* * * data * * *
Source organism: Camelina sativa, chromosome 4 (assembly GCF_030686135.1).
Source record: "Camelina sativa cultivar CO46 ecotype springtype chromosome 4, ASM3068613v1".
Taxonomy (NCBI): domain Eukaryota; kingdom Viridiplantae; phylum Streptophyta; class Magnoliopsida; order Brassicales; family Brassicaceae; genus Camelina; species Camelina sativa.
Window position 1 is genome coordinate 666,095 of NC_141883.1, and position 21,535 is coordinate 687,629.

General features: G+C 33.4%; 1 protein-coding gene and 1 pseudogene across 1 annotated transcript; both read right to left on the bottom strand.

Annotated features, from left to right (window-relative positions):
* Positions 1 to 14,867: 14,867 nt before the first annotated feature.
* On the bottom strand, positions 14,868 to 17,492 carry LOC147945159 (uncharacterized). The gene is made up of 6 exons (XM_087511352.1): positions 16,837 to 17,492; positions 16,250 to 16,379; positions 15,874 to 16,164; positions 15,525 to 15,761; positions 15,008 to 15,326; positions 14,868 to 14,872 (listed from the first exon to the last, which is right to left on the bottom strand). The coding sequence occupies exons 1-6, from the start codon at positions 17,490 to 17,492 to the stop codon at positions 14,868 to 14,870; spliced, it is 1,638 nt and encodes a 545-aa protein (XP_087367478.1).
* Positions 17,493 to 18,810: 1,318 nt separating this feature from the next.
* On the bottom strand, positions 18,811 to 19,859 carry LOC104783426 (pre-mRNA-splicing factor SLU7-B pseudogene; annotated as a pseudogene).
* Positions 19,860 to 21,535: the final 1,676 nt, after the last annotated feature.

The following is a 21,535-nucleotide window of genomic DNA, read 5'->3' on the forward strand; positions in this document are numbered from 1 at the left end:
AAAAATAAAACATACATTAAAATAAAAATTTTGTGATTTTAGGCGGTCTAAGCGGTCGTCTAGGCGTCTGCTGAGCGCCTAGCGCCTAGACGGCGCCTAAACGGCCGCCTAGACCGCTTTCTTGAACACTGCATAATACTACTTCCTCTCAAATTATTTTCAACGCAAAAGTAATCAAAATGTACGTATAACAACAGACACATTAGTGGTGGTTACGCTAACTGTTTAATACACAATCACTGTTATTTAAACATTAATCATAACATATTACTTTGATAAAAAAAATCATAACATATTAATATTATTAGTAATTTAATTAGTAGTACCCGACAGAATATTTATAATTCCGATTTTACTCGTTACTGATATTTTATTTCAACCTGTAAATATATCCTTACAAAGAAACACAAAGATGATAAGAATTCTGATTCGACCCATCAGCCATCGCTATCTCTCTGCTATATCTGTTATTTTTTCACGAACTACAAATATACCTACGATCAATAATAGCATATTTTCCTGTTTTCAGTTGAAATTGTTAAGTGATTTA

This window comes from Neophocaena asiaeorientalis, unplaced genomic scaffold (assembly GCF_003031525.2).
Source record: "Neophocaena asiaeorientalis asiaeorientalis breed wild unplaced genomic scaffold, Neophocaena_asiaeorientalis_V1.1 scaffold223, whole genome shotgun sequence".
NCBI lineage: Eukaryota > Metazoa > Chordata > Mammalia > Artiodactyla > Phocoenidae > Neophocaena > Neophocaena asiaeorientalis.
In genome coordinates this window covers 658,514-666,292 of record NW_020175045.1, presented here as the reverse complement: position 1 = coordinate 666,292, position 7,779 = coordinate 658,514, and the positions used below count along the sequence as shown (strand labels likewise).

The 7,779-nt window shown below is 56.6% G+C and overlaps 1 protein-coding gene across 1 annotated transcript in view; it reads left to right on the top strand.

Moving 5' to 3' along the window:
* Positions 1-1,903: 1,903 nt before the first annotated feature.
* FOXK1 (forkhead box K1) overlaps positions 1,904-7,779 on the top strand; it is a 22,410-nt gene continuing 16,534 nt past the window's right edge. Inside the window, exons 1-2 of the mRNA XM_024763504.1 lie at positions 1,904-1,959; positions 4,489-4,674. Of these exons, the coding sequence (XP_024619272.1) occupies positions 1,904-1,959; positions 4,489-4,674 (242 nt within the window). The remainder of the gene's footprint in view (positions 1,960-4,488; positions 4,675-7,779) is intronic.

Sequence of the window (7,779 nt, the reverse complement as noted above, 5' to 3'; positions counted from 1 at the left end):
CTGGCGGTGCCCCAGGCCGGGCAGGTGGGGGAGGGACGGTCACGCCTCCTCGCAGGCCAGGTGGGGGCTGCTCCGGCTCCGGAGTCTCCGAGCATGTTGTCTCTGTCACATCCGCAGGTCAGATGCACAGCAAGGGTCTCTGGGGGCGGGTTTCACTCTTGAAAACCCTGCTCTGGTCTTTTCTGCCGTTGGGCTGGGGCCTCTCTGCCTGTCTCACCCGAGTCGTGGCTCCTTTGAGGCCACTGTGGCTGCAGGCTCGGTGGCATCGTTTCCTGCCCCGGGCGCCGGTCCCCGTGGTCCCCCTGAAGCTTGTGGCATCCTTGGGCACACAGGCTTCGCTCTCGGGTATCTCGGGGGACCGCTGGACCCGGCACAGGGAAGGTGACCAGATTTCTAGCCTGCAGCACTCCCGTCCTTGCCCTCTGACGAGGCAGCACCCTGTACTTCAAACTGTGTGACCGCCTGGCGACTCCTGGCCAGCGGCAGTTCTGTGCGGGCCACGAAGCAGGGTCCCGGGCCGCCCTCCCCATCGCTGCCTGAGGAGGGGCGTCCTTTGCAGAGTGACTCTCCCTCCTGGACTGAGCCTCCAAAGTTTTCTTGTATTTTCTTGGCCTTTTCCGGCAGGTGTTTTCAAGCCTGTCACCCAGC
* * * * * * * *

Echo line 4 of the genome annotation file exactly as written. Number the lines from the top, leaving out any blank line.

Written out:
Window position 1 is genome coordinate 666,095 of NC_141883.1, and position 21,535 is coordinate 687,629.